Iran Now Open For Business?

There is no doubt that the events of January have been game changing. After a decade of international pressure and extended negotiations, trade and economic sanctions against Iran were finally relaxed.

The move will undoubtedly have a huge impact on the Middle East, and events are being watched with trepidation from Washington to Jerusalem, say analysts at financial advisory firm AES International.

The burning question for investors is whether the effect will be positive or a catalyst for more tension in an already highly combustible region?

 

$20 A Barrel?

The lifting of sanctions means, in theory at least, that Iran’s key sectors – oil and gas, banking, insurance and autos – will be back in business.

Some effects have been immediate – in particular the ability to sell its oil. But the news arguably couldn’t have come at a worse time for an industry already struggling with a glut of supply and historically low prices. Recently the price of Brent crude oil slumped to below $28 a barrel for the first time since 2003.

The rhetoric coming from Tehran promising it will up production swiftly to ‘500,000 barrels per day’ isn’t helping matters either. However, the long term oil story is not centred on Iran – there are many factors at play here.  Absorbing this ‘bad news’ now, could be better in the long term as it avoids a potential future shock. For investors, this time at least, oil isn’t the main event.

 

Billions Free For Investment

The sanctions resulted in the freezing of a large chunk of Iranian oil revenues. With the sanctions lifted, Iran is now set for a cash windfall, estimated to be anywhere between $29bn and $100bn.

Regardless of the exact amount, the point is that substantial funds are now free to be invested in Iran’s ailing infrastructure – something it’s been unable to do for at least a decade.

Perhaps as a sign of things to come, transport minister Abbas Akhoondi announced the country had agreed to purchase 114 planes from European aircraft maker Airbus, a deal which is reportedly worth around $10bn.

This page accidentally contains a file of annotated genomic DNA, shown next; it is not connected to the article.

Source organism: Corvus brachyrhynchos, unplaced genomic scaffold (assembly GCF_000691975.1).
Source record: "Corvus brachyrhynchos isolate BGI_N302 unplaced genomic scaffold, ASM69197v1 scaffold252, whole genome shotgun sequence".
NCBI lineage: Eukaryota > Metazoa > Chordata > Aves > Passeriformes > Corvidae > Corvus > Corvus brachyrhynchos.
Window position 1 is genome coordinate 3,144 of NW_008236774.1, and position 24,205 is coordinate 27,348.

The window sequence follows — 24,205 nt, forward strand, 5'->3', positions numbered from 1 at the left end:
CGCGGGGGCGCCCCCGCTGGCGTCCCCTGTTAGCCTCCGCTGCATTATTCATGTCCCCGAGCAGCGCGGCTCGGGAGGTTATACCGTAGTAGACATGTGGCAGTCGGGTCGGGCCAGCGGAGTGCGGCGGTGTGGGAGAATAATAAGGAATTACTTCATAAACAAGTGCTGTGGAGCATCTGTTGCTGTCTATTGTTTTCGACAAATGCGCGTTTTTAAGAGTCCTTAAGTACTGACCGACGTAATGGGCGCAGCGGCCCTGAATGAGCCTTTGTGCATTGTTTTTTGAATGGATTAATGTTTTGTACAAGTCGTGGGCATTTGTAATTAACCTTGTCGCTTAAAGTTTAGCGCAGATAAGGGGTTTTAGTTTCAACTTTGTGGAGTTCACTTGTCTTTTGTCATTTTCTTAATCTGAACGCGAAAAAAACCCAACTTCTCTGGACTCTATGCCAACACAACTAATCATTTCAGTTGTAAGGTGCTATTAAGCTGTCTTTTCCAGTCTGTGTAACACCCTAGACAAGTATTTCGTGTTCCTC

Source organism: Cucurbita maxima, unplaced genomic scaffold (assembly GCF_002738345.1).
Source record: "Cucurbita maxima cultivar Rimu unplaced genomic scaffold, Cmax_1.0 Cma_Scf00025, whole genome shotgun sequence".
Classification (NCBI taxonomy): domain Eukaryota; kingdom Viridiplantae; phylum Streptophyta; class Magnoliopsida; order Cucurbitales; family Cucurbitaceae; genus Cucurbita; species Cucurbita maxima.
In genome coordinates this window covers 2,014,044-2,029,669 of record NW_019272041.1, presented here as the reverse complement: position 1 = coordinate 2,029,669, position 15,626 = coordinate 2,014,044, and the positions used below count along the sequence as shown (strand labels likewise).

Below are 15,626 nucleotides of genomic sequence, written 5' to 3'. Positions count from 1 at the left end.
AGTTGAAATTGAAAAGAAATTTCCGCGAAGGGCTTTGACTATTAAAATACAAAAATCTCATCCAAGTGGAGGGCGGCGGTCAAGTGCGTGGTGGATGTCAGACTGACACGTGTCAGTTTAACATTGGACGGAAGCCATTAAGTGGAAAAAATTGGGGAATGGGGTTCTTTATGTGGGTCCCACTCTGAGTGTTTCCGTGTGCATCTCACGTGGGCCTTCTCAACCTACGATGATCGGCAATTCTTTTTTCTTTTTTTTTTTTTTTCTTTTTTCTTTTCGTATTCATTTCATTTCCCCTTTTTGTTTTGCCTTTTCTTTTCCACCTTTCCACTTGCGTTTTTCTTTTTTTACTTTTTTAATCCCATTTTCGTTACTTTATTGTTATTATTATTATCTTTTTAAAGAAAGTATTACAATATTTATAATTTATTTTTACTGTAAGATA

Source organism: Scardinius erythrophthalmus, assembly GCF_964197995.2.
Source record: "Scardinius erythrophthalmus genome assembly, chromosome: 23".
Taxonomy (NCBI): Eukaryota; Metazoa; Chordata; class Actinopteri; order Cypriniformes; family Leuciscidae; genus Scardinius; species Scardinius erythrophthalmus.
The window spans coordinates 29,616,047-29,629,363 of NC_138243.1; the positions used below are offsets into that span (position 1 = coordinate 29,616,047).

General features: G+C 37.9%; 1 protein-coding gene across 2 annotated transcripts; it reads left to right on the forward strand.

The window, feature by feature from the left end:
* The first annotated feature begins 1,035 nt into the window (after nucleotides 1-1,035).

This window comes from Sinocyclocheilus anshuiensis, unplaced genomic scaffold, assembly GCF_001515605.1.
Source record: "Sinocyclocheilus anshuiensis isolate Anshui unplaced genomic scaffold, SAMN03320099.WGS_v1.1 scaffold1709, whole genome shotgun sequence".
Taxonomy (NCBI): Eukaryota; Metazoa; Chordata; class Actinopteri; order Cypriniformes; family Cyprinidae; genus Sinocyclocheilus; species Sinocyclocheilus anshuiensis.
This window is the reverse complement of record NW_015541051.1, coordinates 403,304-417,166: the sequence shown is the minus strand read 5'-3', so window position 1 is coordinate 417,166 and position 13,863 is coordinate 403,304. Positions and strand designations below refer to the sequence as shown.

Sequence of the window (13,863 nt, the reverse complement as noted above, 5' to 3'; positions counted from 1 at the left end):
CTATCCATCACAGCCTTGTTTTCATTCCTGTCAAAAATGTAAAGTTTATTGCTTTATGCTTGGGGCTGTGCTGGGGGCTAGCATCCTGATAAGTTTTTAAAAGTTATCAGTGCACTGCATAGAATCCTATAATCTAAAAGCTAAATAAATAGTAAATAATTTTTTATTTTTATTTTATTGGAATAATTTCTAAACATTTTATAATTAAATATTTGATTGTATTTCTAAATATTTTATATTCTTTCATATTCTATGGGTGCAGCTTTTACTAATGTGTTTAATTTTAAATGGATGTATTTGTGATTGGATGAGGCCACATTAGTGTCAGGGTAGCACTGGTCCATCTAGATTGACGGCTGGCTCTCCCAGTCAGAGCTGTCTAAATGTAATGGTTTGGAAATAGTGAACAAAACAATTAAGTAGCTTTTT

The deal with Airbus highlights what this event actually means for investors. The re-emergence of a country the size and with the potential wealth of Iran, can only be a force for good, economically.

Large scale investment projects (like Airbus) may have been well-flagged (and may even have formed part of the discussions around lifting sanctions), but there will be many others which could positively impact the global economy.

Take the United Arab Emirates, for example. Relatively reliable estimates put Iranians as the sixth largest nationality group in the country – around 450,000 people. Many of these Iranians will be business owners. Even if they were not directly affected by the sanctions, the sanctions’ removal will only go to strengthen economic ties between the two countries.

 

$50bn Investment

Identifying what needs to be done to move on from its years of underinvestment, Iran’s moderate leader Hassan Rouhani, said he hoped the country would attract up to $50bn worth of international investmen tand finance in 2016.

Foreign businesses will now be clamouring to be a part of what is effectively one of the world’s biggest untapped markets.These businesses will be based in all corners of the globe and so the prospective pay-off has not only the potential to be big globally, but also diverse, supporting business from Hong Kong to Boston.

Iran, with a youthful population of more than 80 million, represents an exciting, potentially wealthy, new market for expats and their employers.